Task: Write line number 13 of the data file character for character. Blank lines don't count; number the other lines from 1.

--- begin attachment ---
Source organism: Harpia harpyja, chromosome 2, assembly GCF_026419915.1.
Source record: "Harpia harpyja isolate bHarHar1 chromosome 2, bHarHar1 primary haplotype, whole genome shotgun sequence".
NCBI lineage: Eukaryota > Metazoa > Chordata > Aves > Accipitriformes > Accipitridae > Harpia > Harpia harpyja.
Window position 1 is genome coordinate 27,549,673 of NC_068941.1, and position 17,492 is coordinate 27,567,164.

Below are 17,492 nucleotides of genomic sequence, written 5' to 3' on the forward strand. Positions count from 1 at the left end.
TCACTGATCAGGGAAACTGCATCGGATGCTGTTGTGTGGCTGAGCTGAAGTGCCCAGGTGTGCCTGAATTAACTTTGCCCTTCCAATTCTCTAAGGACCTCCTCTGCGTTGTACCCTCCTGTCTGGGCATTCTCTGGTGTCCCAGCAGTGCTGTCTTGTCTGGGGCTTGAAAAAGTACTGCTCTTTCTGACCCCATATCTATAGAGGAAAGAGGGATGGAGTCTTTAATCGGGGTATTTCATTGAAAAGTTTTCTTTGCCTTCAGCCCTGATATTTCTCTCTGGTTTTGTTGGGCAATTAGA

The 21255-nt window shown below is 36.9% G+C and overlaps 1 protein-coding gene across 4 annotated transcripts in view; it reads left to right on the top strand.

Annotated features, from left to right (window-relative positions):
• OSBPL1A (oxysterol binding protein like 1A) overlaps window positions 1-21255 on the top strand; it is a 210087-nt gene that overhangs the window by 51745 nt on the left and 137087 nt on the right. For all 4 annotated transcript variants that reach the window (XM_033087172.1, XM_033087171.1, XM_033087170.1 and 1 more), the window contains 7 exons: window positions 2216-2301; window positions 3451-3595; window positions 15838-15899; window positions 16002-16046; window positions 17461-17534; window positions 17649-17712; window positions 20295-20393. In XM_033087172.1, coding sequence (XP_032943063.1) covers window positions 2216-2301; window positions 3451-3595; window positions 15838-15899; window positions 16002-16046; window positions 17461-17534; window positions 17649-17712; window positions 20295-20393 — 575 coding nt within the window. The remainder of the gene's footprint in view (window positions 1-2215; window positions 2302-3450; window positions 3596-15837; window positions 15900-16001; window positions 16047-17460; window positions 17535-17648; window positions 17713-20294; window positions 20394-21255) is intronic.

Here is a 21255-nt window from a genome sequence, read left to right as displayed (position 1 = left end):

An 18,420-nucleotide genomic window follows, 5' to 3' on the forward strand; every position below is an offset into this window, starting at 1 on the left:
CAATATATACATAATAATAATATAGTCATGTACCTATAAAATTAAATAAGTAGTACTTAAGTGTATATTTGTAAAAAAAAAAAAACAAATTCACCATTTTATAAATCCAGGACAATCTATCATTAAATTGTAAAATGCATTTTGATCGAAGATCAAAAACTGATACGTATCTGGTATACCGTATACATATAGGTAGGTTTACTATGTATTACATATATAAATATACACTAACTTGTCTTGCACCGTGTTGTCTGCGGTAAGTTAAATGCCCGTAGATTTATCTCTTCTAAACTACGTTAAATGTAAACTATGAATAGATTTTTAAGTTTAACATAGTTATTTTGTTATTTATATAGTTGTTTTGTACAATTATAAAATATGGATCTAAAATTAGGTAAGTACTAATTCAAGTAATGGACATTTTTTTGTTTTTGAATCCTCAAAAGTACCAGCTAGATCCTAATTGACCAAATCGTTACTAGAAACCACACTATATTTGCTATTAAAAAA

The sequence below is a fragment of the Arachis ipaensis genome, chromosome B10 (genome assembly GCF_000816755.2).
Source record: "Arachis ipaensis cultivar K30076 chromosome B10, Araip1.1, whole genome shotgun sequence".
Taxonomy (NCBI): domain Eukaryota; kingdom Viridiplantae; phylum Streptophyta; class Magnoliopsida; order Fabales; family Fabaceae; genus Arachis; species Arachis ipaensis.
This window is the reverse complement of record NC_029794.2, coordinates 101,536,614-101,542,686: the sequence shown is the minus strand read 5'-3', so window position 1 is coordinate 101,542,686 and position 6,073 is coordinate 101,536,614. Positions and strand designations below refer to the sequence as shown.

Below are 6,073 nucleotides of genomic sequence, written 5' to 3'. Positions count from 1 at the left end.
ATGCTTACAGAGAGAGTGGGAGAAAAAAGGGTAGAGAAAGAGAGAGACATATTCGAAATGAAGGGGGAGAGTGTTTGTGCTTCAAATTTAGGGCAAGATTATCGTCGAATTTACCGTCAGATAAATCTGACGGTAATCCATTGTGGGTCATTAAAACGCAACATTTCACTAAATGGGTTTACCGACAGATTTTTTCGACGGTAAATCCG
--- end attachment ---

The sequence below is a fragment of the Arachis ipaensis genome, chromosome B10 (genome assembly GCF_000816755.2).